Contract decisions coming for Bears defense as questions hang over LB Danny Trevathan

As 2018 came to its bumpy playoff-loss ending, the Bears could look toward the coming offseason without major crisis decisions looming for what was then an elite defense. They’d prepared contingencies for possible departures of safety Adrian Amos and nickel back Bryce Callahan.

This offseason they will have further-reaching calls to make, beginning at inside linebacker where two of their top three players are coming out of a contract: Danny Trevathan, also off an elbow injury suffered against Detroit, and Nick Kwiatkoski, coming off a second defense-leading performance in a backup role.

The Bears made a decision earlier this year to keep Nick Kwiatkoski for the final year of his rookie contract. The former college teammate of wide receiver Kevin White had played his way under the NFL’s “Proven Performance Escalator” from $720,000 up to a fourth-year salary $2.025 million, a not-insignificant tab for a reserve linebacker on a defense fortified with major dollars invested on the line (Eddie Goldman, Akiem Hicks), at linebacker (Khalil Mack, Trevathan) and cornerback (Prince Amukamara, Kyle Fuller), with decisions pending at both safety spots.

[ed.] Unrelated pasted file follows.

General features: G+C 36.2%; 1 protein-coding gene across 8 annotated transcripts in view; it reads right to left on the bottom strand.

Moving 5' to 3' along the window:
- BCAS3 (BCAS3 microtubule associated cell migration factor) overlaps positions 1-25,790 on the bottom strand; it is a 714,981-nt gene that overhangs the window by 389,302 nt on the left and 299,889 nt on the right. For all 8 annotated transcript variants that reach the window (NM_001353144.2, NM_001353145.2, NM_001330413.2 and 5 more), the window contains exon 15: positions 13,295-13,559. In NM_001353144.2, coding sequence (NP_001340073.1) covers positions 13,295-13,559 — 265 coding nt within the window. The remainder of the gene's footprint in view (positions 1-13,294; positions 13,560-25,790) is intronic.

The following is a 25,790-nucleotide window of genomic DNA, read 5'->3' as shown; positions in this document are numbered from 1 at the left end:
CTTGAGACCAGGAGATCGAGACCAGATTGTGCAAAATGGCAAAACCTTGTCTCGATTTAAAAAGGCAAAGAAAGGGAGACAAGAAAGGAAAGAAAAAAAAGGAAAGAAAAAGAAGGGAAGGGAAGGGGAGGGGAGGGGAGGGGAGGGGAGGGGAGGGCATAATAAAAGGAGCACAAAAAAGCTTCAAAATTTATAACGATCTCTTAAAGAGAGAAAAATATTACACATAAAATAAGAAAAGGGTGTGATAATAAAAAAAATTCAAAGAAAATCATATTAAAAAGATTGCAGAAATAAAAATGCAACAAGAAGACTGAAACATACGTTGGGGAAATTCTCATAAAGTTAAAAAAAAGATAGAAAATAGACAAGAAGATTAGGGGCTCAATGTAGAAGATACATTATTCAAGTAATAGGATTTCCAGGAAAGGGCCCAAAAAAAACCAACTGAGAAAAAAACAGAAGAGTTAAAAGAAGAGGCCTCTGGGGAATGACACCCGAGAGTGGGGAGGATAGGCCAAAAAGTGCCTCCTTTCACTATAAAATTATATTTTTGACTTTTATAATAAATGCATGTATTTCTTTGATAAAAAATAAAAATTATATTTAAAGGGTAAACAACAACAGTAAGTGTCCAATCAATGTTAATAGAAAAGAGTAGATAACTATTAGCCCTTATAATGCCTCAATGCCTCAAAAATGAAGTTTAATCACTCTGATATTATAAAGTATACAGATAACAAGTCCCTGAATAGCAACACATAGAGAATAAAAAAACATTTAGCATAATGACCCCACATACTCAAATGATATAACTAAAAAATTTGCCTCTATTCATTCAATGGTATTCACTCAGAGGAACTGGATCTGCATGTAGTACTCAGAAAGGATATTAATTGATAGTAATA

Possibly before this season is done, the Bears could secure Kwiatkoski with another deal, particularly after Kwiatkoski has stepped in and keyed the defense in place of Roquan Smith (Minnesota) and on Sunday when Trevathan went down with a severe elbow injury.

“Right now honestly I’m not thinking about it because there’s a lot of football to play and it’ll take care of itself,” he told NBC Sports Chicago last week. “For me, I feel like whatever happens, happens.”

What has happened is that twice Kwiatkoski, until now a four-phase leader on special teams, has helped the Bears make their decision. Against the Lions, Kwiatkoski’s third-quarter interception, the first of his career, set up the Bears’ third, final and ultimately deciding touchdown.

“Ryan [Pace, GM] and his personnel guys, they created this depth chart throughout our team where when guys go down you're able to have guys step up,” said coach Matt Nagy. “Kwit has done that, and that's what it's all about.”

Kwiatkoski’s is not the only critical depth-chart decision the Bears have upcoming for their defense.

Besides calls like whether Amukamara is playing at a level commensurate with a $9 million base, or whether to go longer-term on a deal for safety HaHa Clinton-Dix. Defensive lineman Roy Robertson-Harris will be a restricted free agent. They picked up Leonard Floyd’s fifth-year option but now need to assess whether he is worth either $13.2 million this year or a long-term deal.

And defensive lineman Nick Williams, leading the Bears with six sacks, is going to be worth more than the $895,000 they landed him for this year.

But the Trevathan injury, besides presenting player and team with a difficult decision on injured reserve, also adds a complicating factor in determining where the quarterback of the defense falls among their priorities. His four-year deal, with $15.5 million guaranteed, averaged $7 million per season, with base salaries of $5.8 million in the last two.